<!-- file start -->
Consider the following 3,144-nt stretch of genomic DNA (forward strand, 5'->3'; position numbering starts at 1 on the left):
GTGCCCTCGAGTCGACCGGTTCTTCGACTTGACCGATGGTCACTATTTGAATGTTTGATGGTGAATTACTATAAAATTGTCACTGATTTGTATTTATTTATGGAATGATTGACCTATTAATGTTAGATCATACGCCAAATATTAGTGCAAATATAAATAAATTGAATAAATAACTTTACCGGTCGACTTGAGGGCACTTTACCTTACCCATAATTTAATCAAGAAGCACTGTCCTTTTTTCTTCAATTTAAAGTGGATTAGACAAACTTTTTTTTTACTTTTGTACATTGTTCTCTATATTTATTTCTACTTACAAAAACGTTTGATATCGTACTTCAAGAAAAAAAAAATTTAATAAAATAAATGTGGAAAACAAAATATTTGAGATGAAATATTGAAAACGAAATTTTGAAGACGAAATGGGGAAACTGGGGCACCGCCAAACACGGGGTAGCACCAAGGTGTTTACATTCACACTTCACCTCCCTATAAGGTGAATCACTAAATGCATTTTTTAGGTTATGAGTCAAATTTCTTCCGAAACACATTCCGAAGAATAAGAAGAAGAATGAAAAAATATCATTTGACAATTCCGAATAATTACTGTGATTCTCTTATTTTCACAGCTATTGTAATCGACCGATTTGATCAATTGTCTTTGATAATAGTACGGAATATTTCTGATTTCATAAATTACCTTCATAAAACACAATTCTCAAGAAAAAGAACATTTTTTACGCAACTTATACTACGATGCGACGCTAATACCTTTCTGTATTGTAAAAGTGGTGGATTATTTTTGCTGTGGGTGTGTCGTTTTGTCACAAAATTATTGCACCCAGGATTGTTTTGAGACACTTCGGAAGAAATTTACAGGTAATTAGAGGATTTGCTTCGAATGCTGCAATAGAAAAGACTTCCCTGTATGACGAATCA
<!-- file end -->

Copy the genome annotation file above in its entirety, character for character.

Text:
Consider the following 3,144-nt stretch of genomic DNA (forward strand, 5'->3'; position numbering starts at 1 on the left):
GTGCCCTCGAGTCGACCGGTTCTTCGACTTGACCGATGGTCACTATTTGAATGTTTGATGGTGAATTACTATAAAATTGTCACTGATTTGTATTTATTTATGGAATGATTGACCTATTAATGTTAGATCATACGCCAAATATTAGTGCAAATATAAATAAATTGAATAAATAACTTTACCGGTCGACTTGAGGGCACTTTACCTTACCCATAATTTAATCAAGAAGCACTGTCCTTTTTTCTTCAATTTAAAGTGGATTAGACAAACTTTTTTTTTACTTTTGTACATTGTTCTCTATATTTATTTCTACTTACAAAAACGTTTGATATCGTACTTCAAGAAAAAAAAAATTTAATAAAATAAATGTGGAAAACAAAATATTTGAGATGAAATATTGAAAACGAAATTTTGAAGACGAAATGGGGAAACTGGGGCACCGCCAAACACGGGGTAGCACCAAGGTGTTTACATTCACACTTCACCTCCCTATAAGGTGAATCACTAAATGCATTTTTTAGGTTATGAGTCAAATTTCTTCCGAAACACATTCCGAAGAATAAGAAGAAGAATGAAAAAATATCATTTGACAATTCCGAATAATTACTGTGATTCTCTTATTTTCACAGCTATTGTAATCGACCGATTTGATCAATTGTCTTTGATAATAGTACGGAATATTTCTGATTTCATAAATTACCTTCATAAAACACAATTCTCAAGAAAAAGAACATTTTTTACGCAACTTATACTACGATGCGACGCTAATACCTTTCTGTATTGTAAAAGTGGTGGATTATTTTTGCTGTGGGTGTGTCGTTTTGTCACAAAATTATTGCACCCAGGATTGTTTTGAGACACTTCGGAAGAAATTTACAGGTAATTAGAGGATTTGCTTCGAATGCTGCAATAGAAAAGACTTCCCTGTATGACGAATCA